Race was considered if the desirable school had too many or too few students of the applicant’s race. Race was the deciding factor in ten percent of all Seattle Public high-school admissions in the 2000-01 academic year. Moreover the race tiebreaker changed the racial composition of Seattle’s 4 most popular schools by 19.7 percent, 10.1 percent, 21.2 percent, and 14.2 percent respectively.
The lawsuit was brought by parents of children who were or might be denied assignment to the schools of their choice on the basis of race.
As noted, the Ninth Circuit found that Seattle’s interests in promoting the educational/social benefits that purportedly flow from racially diverse classrooms and avoiding the harms that result from racially isolated schools were sufficiently compelling to survive strict scrutiny (the Court also found the plan to be narrowly tailored.)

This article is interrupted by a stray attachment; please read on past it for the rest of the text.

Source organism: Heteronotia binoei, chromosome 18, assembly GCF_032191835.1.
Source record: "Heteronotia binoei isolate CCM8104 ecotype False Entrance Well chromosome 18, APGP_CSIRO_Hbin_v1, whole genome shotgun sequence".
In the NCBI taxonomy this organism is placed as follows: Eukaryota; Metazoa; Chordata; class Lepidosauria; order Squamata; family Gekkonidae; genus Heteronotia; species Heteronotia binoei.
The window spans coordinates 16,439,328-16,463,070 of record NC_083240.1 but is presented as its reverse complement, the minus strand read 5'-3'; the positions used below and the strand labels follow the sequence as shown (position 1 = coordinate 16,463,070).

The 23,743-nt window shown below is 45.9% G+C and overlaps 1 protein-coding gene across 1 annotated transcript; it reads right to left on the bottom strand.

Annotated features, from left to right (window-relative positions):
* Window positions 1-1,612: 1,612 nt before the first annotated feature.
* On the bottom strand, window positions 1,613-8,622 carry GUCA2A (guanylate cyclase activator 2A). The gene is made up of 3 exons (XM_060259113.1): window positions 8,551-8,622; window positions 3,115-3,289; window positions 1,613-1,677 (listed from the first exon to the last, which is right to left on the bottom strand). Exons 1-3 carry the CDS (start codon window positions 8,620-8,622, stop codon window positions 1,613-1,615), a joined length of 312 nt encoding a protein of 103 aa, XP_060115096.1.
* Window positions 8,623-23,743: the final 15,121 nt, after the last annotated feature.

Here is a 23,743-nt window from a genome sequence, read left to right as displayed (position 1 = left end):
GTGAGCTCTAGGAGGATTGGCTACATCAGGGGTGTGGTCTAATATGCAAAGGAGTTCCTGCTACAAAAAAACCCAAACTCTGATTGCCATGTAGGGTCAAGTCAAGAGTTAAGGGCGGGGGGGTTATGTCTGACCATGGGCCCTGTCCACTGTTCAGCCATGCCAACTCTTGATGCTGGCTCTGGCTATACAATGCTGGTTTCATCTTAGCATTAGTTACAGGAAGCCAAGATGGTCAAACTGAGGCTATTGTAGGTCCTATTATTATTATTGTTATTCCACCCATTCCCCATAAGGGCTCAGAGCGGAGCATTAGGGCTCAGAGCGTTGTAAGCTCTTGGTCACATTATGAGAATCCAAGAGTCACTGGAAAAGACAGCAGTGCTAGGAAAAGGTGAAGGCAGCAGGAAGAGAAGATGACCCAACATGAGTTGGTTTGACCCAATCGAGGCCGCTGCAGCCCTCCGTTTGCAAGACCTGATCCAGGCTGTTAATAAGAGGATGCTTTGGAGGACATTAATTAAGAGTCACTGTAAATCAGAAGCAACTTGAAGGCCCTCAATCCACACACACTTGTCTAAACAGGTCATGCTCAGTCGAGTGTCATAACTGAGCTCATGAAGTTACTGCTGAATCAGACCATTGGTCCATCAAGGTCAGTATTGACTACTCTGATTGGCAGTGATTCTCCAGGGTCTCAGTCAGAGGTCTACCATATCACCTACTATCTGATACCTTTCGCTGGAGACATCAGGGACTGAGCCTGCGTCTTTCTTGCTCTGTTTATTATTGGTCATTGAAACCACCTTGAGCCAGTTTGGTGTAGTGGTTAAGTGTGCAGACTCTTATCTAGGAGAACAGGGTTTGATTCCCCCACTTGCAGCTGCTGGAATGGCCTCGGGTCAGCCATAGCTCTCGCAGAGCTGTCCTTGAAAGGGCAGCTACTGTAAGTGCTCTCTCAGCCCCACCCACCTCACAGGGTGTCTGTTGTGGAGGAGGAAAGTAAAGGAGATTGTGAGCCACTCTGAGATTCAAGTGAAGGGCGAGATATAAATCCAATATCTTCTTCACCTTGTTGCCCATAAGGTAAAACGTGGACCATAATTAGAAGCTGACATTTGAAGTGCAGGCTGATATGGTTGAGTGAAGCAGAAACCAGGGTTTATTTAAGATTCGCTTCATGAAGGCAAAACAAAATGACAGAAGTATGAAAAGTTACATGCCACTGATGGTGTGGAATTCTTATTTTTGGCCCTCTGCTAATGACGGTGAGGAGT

The Supreme Court, Chief Justice Roberts writing for a majority consisting of Scalia, Kennedy, Thomas, and Alito, reversed, finding that the district didn’t meet its heavy burden of showing that its articulated interest justifies discriminating on the basis of race. In doing so, the Court cited a number of fatal infirmities in the district’s argument that Grutter was applicable and that its standards were met. (The Court did not resolve whether racial diversity was shown to have an effect on educational achievement or socialization because the Court found the racial classifications clearly were not narrowly tailored to achieve the educational/social benefits that purportedly flow from diversity.)